Complex foreign policy problems that threaten American security are increasingly seen as “entanglements” best avoided. And there is a convenient view that there are no “good guys” in the power struggles now unfolding in the post-Arab-Spring Middle East.

The potential lesson of the bruising political battle over Benghazi is simple: Take few risks, turn embassies into bunkers and avoid political firestorms at home. In her testimony, Mrs. Clinton passionately argued against that approach.

Declaring Somalia and Colombia success stories, she said the United States could counter militancy in Africa and the Middle East by working with regional organizations and training local security forces. U.S. funding and training of an African Union Mission in Somalia, or AMISOM, Mrs. Clinton said, had slowly succeeded in driving back al-Shabaab and other Islamist forces. In Colombia, the government has driven back FARC rebels and narco-traffickers.

There have been setbacks and the efforts in both countries are imperfect. But local security forces trained and funded by the international community slowly gained ground in painstaking efforts over many years.

“What we have to do is recognize that we’re in for a long-term struggle here,” Mrs. Clinton said at the hearing. “And that means we’ve got to pay attention to places that historically we have not chosen to or had to.”

John Mccain

During their heated exchange, Mr. McCain criticized Mrs. Clinton and the Obama administration for not doing enough to train Libya’s security forces. Secretary Clinton replied that House Republicans had put a hold on the funding the administration requested to train Libyans.

“If this is a priority and we are serious about trying to help this government stand up security forces,” she said, “then we have to work together.”

Mrs. Clinton is right. And so is Mr. McCain. Congressional politicking hinders the State Department. And the State Department executed terribly in Benghazi. But Mrs. Clinton, who I have criticized in the past, won the day.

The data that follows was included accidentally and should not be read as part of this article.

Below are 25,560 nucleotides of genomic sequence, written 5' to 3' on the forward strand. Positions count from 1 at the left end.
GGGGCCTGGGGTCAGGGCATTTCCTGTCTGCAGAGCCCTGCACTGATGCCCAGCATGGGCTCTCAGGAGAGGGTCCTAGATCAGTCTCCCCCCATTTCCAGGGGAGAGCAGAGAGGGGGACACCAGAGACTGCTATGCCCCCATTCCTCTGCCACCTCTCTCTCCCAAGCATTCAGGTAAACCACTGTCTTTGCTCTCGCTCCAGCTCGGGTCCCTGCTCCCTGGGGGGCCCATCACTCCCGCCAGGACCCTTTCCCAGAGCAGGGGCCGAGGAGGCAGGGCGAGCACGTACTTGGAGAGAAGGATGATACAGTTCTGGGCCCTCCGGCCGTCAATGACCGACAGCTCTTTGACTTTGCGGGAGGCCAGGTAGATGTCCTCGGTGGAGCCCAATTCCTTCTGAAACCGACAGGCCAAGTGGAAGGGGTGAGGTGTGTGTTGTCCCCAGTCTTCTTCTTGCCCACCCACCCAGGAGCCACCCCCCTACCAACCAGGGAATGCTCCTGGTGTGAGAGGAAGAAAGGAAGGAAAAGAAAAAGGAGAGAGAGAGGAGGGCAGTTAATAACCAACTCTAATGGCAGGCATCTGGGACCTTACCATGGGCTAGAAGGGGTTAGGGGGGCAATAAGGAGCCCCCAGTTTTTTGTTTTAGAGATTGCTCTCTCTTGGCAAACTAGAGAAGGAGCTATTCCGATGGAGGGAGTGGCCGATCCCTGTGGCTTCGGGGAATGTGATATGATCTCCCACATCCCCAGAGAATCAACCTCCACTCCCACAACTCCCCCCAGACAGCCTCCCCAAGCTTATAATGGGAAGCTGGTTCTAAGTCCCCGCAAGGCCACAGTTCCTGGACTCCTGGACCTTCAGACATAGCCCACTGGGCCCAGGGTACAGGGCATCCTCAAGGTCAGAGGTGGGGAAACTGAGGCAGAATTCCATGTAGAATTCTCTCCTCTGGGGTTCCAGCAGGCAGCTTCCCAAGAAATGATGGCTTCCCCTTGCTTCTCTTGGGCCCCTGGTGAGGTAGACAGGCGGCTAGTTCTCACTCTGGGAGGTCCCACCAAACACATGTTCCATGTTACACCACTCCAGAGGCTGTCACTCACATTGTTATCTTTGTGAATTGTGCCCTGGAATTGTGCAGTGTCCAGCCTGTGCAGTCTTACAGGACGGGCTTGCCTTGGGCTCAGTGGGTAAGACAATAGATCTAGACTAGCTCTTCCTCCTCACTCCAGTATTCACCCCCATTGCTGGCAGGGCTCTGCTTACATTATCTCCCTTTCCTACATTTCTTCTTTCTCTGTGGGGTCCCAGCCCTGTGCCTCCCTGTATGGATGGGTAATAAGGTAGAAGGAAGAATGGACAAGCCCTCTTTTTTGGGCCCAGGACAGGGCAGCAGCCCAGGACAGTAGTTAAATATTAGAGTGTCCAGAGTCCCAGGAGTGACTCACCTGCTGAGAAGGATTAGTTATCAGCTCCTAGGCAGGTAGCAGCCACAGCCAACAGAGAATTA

“We are in a new reality,” she said, referring to the change sweeping across the Middle East. “We are trying to makes sense of events that nobody had predicted but that we’re going to have to live with.”

Mrs. Clinton called for the United States to show “humility” abroad and stop making national security issues “political footballs” at home. She said a Cold War style bipartisan agreement should be reached to launch a long-term American effort to strengthen local security forces and promote democracy across Africa and the post-Arab-Spring Middle East.

“Let’s be smart and learn from what we’ve done in the past,” she said. “Put forth a policy that wouldn’t go lurching from administration to administration but would be a steady one.”

“We have more assets than anyone in the world,” Mrs. Clinton added, “but I think we’ve gotten a little bit off track in trying to figure out how best to utilize them.”

A “little bit off track” is a euphemism for partisanship endangering national security. If the U.S. doesn’t get its act together, expect more Benghazis.

http://rendezvous.blogs.nytimes.com/2013/01/27/the-clinton-doctrine-add-links-from-original/?ref=global-home

13 thoughts on “The Clinton Doctrine of American Foreign Policy

  1. The Clinton Doctrine?? Hilary is back in the race for 2016.

    Deleted out of respect for Secretary Clinton–Din Merican

  2. An excellent analysis. One thing that America has to do is allocate its budgets better. We spend so much money on the military, but not enough on diplomacy, foreign assistance, cultural diplomacy, educational and intellectual exchange, and so on. If the #1 threat to America is terrorism, then I don’t understand why we need to spend so much money on aircraft carriers, tanks, and so on. Our military budget today is bigger than it was during the Cold War with the Soviet Union. I don’t get it.
    _______________
    Ambassador Malott,